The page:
Recent Appellate Decisions Reshape the Landscape of Arbitration Law
Feb 9, 2015 | Raleigh, NC, United States
Kelly Margolis Dagger
Stephen D. Feldman
For in-house counsel who draft and enforce arbitration agreements, trying to keep up with the fast-moving landscape of arbitration law is a significant challenge. Over the last several years, the United States Supreme Court has issued three major decisions that affect the enforceability of arbitration agreements. State and federal appellate courts have then applied those decisions in varying ways. This article examines the key rulings and concepts in these seminal Supreme Court decisions.
II. The FAA and Key Defenses to Enforceability of Arbitration Agreements
When it passed the Federal Arbitration (“FAA”), Congress declared a “liberal federal policy favoring arbitration agreements.” Consistent with that policy, section 2 of the FAA provides that written agreements to arbitrate disputes in contracts involving transactions in interstate commerce “shall be valid, irrevocable, and enforceable, save upon such grounds as exist at law or in equity for the revocation of any contract.” In other words, when the FAA applies to an arbitration agreement, the agreement will be enforced unless a generally applicable contract defense precludes enforcement. For example, an arbitration agreement induced by fraud or duress is unenforceable.
The Supreme Court’s recent decisions on arbitration have focused on two often-overlapping defenses to enforceability asserted by the party seeking to avoid arbitration—typically the plaintiff—in response to a motion to compel arbitration.
The first defense is that arbitration is prohibitively expensive. The plaintiff who invokes this defense argues that the cost of arbitration—including filing fees and administrative costs, arbitrator’s fees, witness fees, attorney fees, and any other costs—exceeds the amount that could be recovered in the arbitration.
The second defense concerns class action waivers. Increasingly, arbitration agreements explicitly provide that the parties waive any right to pursue potential class action claims, meaning that a potential plaintiff may assert only individual claims in arbitration. Class action (or class arbitration) waivers prevent plaintiffs from sharing costs, such as attorney and witness fees, with other similarly situated plaintiffs.
To avoid the effect of such waivers, plaintiffs have invoked various state-law doctrines to argue that the waivers are invalid and render the arbitration agreement itself unenforceable. For example, many plaintiffs have argued that arbitration agreements containing such provisions are unconscionable because they effectively preclude litigation of low-value claims; i.e., no rational plaintiff would bring a claim in arbitration when the cost of pursuing the claim individually would exceed any potential recovery.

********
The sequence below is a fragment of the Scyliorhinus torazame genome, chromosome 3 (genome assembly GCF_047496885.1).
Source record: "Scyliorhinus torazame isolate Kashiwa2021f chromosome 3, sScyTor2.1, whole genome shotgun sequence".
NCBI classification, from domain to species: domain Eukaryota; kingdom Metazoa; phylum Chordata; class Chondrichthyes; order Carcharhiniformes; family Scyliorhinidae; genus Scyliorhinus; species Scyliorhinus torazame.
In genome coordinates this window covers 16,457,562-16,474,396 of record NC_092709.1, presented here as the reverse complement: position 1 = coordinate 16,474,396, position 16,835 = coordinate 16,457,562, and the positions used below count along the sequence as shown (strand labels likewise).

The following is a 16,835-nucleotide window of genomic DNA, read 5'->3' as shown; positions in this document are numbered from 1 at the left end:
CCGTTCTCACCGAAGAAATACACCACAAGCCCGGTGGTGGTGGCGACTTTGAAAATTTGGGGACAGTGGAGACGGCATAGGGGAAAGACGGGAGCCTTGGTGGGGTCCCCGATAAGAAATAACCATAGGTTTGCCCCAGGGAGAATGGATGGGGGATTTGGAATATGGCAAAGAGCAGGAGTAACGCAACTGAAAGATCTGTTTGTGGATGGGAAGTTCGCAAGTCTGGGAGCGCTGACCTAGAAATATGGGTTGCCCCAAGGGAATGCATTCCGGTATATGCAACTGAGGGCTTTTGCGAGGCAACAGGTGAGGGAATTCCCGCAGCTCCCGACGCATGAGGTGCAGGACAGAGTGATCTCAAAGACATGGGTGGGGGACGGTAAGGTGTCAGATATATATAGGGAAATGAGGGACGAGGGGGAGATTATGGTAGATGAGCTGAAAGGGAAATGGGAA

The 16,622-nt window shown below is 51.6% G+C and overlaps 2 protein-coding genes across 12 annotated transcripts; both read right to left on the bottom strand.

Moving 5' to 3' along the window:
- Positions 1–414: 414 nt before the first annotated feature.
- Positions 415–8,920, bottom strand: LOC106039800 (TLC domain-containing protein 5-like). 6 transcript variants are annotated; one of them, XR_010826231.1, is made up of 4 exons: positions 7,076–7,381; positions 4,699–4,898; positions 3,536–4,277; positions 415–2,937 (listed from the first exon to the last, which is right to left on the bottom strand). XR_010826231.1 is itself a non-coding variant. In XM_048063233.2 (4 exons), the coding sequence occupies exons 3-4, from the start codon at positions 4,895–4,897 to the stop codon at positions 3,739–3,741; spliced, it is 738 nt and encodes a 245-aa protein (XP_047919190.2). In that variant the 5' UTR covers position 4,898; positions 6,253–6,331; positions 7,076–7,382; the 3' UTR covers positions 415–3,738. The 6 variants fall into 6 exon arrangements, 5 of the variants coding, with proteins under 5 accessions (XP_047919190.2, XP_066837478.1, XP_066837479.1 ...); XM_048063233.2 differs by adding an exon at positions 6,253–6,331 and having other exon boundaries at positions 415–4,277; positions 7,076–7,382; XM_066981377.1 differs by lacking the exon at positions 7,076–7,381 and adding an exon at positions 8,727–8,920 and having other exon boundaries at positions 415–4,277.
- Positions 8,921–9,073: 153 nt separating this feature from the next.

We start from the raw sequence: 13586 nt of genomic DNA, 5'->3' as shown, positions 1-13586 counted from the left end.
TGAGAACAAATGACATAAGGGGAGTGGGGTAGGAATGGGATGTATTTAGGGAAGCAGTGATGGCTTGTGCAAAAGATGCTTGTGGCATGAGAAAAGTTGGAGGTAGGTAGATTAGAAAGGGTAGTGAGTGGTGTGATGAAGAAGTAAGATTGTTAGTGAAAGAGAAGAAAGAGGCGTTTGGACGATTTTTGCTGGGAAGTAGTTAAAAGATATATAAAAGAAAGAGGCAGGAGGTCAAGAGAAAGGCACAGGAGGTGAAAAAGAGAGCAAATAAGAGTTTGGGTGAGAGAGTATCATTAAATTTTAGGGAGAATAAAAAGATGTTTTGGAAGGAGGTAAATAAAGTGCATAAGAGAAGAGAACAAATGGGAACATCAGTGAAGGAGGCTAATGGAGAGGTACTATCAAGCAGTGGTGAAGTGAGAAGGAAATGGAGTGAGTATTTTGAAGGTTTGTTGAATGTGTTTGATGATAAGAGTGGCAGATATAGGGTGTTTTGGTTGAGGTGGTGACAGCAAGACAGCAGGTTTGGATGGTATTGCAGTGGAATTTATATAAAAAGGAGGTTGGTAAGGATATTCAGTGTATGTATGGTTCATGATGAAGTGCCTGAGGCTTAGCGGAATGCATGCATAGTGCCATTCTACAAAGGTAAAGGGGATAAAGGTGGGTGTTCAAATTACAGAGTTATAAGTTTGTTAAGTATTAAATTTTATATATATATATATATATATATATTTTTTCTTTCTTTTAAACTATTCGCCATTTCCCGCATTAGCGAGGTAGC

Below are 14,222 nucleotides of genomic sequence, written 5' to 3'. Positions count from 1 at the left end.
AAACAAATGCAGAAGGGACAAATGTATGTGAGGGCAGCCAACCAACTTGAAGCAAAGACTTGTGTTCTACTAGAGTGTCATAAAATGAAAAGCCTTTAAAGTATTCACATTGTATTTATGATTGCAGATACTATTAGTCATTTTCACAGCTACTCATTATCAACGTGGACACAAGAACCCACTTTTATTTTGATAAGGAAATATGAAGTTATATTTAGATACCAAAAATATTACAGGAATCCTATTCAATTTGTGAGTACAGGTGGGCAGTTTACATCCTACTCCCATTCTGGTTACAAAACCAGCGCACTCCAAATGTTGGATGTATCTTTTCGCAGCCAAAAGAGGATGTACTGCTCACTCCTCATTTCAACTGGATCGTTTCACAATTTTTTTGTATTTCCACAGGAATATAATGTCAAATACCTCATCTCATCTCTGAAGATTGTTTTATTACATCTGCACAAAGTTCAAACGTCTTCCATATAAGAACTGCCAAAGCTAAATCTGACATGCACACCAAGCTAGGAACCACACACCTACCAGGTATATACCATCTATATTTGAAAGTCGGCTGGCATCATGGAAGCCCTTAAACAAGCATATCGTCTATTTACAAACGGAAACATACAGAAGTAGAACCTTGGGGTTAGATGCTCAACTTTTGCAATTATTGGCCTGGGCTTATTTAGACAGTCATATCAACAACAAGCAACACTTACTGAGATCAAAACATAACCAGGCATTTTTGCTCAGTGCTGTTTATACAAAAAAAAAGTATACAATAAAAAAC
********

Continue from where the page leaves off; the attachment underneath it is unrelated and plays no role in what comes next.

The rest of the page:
Recently, the Supreme Court may have foreclosed this argument. In particular, and as discussed more fully below, the Court has held that when a state law would invalidate an arbitration agreement because the agreement contains a class action waiver, that state law is likely preempted by the FAA—even if the result is that no rational plaintiff would bring an individual claim in arbitration. According to the Court, this result, though harsh, is mandated by the policies underlying the FAA.
A. The Effective-Vindication Defense
A starting point to understanding the Supreme Court’s recent arbitration decisions is the 1985 decision in Mitsubishi Motors Corp. v. Soler Chrysler-Plymouth, Inc. In that case, the Supreme Court considered whether a party could avoid arbitration of a federal statutory claim because the parties’ arbitration agreement did not specifically mention that type of claim. The Supreme Court held that arbitration was required. The key question, the Court noted, was whether the party could effectively vindicate its federal statutory cause of action in arbitration. If the answer is yes, then the party could not avoid arbitration merely by asserting a federal statutory claim.
In 2000, in Green Tree Financial Corp.-Alabama v. Randolph, the Supreme Court revisited these concepts and more expressly acknowledged an effective-vindication defense. That defense has potency, the Supreme Court explained, when “the existence of large arbitration costs could preclude a litigant . . . from effectively vindicating her federal statutory rights in the arbitral forum.” The Supreme Court tasked the party asserting the defense—that is, the party seeking to avoid arbitration—with showing that the costs the party will incur in arbitration will exceed any likely recovery.